Update: The murderer was not an Arab! Read the update at the end of post.

For some reason the Jerusalem Post didn't want do publicize that the murderer was an Arab:
A man suspected of stabbing his former boss in a Ramat Gan store following an argument gave himself up to Tel Aviv police on Monday evening.

According to an initial investigation of the Monday afternoon incident, the killer arrived at a photocopying store on Arlozorov Street where he used to work as a courier. A discussion between the owner and former worker led to a heated argument, following which the former employee stabbed the man a number of times in the torso.

Children who were near the store and witnessed the stabbing yelled out 'a man has been stabbed!' and the owner of a restaurant located near the scene of the crime called the police.

A Magen David Adom intensive care unit evacuated the man in serious condition to Tel Aviv's Ichilov Hospital, where he died of his wounds.

Before he gave himself up, police were scouring the area for the man, and issued a gag order on his identity and picture. On Tuesday, he will be brought for a remand extension hearing.

The stabber is a known criminal with a history of violence, police said. He was arrested several times in the past for possessing a knife.
He's a killer and a criminal with a history of violence. The fact that he is an Arab is not important. Imagine what the Post would have written if the guy was a Hareidi!

In stark contrast, Israel National News doesn't want us to forget that the murderer is an Arab:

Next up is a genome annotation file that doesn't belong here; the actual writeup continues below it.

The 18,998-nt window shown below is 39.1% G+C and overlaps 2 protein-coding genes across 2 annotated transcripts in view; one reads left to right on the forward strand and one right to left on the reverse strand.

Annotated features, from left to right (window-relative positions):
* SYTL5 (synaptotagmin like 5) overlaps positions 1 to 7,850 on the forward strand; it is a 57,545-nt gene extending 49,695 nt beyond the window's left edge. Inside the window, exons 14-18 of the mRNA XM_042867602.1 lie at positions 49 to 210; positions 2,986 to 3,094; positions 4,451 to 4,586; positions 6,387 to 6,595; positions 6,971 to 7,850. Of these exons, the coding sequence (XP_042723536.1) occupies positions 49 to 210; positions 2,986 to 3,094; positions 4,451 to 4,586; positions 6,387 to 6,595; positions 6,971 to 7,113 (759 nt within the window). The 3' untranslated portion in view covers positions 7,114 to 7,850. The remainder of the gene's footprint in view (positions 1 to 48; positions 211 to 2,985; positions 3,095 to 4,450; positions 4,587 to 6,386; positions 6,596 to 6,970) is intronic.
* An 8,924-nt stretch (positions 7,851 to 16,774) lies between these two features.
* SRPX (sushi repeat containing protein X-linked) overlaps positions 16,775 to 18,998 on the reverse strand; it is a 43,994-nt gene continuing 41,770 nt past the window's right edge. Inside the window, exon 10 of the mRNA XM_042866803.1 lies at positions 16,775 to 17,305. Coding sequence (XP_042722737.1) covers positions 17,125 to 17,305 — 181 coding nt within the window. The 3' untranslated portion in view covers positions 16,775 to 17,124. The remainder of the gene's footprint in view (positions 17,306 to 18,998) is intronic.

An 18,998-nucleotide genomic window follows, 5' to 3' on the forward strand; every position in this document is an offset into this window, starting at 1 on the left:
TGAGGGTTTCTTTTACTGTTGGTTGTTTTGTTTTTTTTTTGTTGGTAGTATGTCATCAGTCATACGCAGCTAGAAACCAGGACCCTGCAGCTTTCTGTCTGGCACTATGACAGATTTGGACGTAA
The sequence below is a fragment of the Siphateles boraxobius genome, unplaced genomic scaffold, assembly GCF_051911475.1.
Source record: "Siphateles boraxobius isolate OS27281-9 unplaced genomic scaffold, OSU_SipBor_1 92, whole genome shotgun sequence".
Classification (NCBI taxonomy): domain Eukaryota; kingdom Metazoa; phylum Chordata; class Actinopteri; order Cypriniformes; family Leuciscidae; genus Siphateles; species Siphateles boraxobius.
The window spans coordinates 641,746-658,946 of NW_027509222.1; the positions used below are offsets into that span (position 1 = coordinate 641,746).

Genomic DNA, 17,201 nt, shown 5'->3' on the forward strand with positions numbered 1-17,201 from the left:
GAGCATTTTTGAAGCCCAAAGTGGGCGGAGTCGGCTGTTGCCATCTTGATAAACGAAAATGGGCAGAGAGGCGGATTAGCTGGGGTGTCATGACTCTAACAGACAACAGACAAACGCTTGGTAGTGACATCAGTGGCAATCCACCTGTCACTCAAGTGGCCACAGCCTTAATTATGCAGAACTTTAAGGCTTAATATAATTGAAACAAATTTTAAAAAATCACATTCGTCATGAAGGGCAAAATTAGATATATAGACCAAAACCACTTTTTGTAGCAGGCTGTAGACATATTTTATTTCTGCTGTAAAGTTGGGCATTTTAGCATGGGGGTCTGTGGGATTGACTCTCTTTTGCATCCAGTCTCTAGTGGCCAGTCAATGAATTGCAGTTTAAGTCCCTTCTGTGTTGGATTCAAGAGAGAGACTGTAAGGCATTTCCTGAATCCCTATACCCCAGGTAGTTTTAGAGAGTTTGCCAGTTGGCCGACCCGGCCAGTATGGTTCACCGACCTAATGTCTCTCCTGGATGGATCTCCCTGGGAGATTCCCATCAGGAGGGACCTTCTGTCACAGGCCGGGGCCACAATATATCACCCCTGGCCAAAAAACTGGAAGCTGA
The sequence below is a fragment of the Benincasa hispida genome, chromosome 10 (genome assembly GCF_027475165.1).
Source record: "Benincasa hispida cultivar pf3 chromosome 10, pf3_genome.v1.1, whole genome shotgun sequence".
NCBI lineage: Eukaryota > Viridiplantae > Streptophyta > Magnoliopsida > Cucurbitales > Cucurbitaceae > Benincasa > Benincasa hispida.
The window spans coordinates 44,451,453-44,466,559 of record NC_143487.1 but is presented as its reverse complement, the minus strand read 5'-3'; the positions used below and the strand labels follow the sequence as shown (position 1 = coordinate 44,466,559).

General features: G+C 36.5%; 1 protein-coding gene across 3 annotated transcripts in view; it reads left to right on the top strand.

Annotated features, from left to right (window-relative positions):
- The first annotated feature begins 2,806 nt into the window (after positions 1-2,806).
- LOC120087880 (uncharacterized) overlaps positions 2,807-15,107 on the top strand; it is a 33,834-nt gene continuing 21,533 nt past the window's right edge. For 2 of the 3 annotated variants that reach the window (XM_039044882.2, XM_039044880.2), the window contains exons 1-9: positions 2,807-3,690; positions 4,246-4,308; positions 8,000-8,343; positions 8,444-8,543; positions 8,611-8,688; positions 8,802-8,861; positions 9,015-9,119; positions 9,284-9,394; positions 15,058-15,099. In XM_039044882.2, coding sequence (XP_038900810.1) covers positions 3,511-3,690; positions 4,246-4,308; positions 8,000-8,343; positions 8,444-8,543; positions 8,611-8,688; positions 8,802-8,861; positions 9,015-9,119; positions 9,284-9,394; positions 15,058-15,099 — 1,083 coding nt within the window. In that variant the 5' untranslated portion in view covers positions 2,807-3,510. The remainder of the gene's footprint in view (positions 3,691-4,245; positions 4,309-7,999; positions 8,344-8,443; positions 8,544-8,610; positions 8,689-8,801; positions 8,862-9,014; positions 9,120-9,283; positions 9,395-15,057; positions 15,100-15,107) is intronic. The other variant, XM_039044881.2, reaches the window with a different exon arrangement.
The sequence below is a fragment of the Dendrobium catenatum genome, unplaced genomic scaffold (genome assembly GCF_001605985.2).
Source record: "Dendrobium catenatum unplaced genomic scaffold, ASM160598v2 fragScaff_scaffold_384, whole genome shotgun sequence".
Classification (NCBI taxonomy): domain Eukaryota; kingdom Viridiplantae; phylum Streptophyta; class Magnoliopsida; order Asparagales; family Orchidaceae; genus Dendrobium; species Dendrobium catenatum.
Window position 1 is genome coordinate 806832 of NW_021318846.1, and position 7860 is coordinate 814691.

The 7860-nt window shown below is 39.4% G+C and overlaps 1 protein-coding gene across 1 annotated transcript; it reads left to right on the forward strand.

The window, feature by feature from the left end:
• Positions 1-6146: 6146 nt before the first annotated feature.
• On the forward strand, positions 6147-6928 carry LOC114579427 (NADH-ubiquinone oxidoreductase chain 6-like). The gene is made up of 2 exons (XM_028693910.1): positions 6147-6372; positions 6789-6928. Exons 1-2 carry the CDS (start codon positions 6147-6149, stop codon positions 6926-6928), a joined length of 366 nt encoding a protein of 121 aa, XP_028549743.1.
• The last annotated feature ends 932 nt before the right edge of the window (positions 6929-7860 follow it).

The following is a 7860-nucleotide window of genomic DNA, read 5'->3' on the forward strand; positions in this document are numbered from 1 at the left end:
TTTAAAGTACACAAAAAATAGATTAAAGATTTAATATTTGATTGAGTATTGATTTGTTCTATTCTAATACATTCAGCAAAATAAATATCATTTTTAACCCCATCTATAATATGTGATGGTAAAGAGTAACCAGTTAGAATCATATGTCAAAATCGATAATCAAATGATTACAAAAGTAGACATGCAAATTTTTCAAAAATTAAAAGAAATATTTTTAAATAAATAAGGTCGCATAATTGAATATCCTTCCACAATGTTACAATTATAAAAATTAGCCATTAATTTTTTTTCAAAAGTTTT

The Arab who stabbed his former Jewish employer to death because of a financial dispute on Monday has turned himself over to the police.

The murderer entered Dyo Nati (Nati’s Ink), an office-supplies store in Ramat Gan where he worked until recently as a delivery man, in the early afternoon hours, stabbed Netanel Mangami several times, and escaped. The victim was rushed to the hospital after resuscitation efforts on the scene, but died there of his wounds.

The murderer, an Arab living in Jaffa, arrived at the Dan Region police station at 11 PM, and will be brought before a judge for extension of his custody on Tuesday. He claimed that his victim had owed him 380 shekels.

Netanel, 32, was one of eleven siblings in a Chabad-Lubavitch family, and studied in a yeshiva in Lod. His wife is in her sixth month of pregnancy with twins, and the family has two other children, 3.5 and 2 years old. Family members described Nati as a “genuine man of kindness.”

Other recent cases of Arab violence against Jews – not including outright terrorism - include:

* The stabbing murder of a man in a Jerusalem hostel

* The gang murder by five Israeli-Arabs of a man in front of his wife and daughter in northern Tel Aviv